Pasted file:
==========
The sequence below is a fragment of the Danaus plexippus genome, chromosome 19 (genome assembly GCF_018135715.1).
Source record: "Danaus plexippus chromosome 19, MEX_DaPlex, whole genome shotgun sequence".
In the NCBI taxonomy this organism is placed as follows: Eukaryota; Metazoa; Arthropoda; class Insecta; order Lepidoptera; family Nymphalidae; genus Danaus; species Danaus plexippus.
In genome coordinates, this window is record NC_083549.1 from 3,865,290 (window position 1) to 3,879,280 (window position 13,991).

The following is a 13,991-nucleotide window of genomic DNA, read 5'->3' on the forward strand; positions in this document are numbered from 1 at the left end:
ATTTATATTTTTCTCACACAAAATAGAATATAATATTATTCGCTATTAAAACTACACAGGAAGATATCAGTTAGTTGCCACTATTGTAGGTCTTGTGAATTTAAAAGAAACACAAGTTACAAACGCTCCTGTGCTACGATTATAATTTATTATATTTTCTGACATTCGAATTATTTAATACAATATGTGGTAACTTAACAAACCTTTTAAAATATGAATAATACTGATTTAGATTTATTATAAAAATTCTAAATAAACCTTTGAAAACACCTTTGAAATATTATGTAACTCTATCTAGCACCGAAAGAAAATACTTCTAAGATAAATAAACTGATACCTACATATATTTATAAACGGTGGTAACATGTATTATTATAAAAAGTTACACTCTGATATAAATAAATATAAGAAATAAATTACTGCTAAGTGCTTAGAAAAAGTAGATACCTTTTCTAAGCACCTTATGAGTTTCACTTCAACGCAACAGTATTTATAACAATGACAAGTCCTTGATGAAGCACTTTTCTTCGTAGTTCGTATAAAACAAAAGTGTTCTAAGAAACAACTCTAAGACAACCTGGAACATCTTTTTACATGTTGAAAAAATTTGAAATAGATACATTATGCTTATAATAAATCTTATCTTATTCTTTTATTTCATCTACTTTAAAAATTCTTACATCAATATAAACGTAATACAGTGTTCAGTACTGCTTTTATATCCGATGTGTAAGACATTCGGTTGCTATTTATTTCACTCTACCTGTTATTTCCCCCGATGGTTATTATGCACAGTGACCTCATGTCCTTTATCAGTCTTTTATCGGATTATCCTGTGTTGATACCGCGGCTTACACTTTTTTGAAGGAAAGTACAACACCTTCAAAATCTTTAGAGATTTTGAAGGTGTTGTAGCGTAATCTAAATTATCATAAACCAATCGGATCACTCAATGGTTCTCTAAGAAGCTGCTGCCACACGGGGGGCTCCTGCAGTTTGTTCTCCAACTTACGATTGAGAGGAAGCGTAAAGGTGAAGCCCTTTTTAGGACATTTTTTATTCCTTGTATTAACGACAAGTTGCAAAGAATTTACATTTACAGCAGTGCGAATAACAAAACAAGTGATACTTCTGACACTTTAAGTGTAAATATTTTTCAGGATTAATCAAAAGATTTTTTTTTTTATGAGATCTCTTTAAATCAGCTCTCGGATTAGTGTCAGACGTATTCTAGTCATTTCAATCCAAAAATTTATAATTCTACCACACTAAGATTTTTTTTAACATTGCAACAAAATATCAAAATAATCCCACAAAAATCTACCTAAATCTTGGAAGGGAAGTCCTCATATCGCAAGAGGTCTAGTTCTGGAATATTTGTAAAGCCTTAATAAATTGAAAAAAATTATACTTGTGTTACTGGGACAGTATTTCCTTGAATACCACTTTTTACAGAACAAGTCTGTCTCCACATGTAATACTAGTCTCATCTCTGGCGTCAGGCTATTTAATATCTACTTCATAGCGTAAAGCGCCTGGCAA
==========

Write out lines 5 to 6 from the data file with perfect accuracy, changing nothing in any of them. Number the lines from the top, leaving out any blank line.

The following is a 13,991-nucleotide window of genomic DNA, read 5'->3' on the forward strand; positions in this document are numbered from 1 at the left end:
ATTTATATTTTTCTCACACAAAATAGAATATAATATTATTCGCTATTAAAACTACACAGGAAGATATCAGTTAGTTGCCACTATTGTAGGTCTTGTGAATTTAAAAGAAACACAAGTTACAAACGCTCCTGTGCTACGATTATAATTTATTATATTTTCTGACATTCGAATTATTTAATACAATATGTGGTAACTTAACAAACCTTTTAAAATATGAATAATACTGATTTAGATTTATTATAAAAATTCTAAATAAACCTTTGAAAACACCTTTGAAATATTATGTAACTCTATCTAGCACCGAAAGAAAATACTTCTAAGATAAATAAACTGATACCTACATATATTTATAAACGGTGGTAACATGTATTATTATAAAAAGTTACACTCTGATATAAATAAATATAAGAAATAAATTACTGCTAAGTGCTTAGAAAAAGTAGATACCTTTTCTAAGCACCTTATGAGTTTCACTTCAACGCAACAGTATTTATAACAATGACAAGTCCTTGATGAAGCACTTTTCTTCGTAGTTCGTATAAAACAAAAGTGTTCTAAGAAACAACTCTAAGACAACCTGGAACATCTTTTTACATGTTGAAAAAATTTGAAATAGATACATTATGCTTATAATAAATCTTATCTTATTCTTTTATTTCATCTACTTTAAAAATTCTTACATCAATATAAACGTAATACAGTGTTCAGTACTGCTTTTATATCCGATGTGTAAGACATTCGGTTGCTATTTATTTCACTCTACCTGTTATTTCCCCCGATGGTTATTATGCACAGTGACCTCATGTCCTTTATCAGTCTTTTATCGGATTATCCTGTGTTGATACCGCGGCTTACACTTTTTTGAAGGAAAGTACAACACCTTCAAAATCTTTAGAGATTTTGAAGGTGTTGTAGCGTAATCTAAATTATCATAAACCAATCGGATCACTCAATGGTTCTCTAAGAAGCTGCTGCCACACGGGGGGCTCCTGCAGTTTGTTCTCCAACTTACGATTGAGAGGAAGCGTAAAGGTGAAGCCCTTTTTAGGACATTTTTTATTCCTTGTATTAACGACAAGTTGCAAAGAATTTACATTTACAGCAGTGCGAATAACAAAACAAGTGATACTTCTGACACTTTAAGTGTAAATATTTTTCAGGATTAATCAAAAGATTTTTTTTTTTATGAGATCTCTTTAAATCAGCTCTCGGATTAGTGTCAGACGTATTCTAGTCATTTCAATCCAAAAATTTATAATTCTACCACACTAAGATTTTTTTTAACATTGCAACAAAATATCAAAATAATCCCACAAAAATCTACCTAAATCTTGGAAGGGAAGTCCTCATATCGCAAGAGGTCTAGTTCTGGAATATTTGTAAAGCCTTAATAAATTGAAAAAAATTATACTTGTGTTACTGGGACAGTATTTCCTTGAATACCACTTTTTACAGAACAAGTCTGTCTCCACATGTAATACTAGTCTCATCTCTGGCGTCAGGCTATTTAATATCTACTTCATAGCGTAAAGCGCCTGGCAA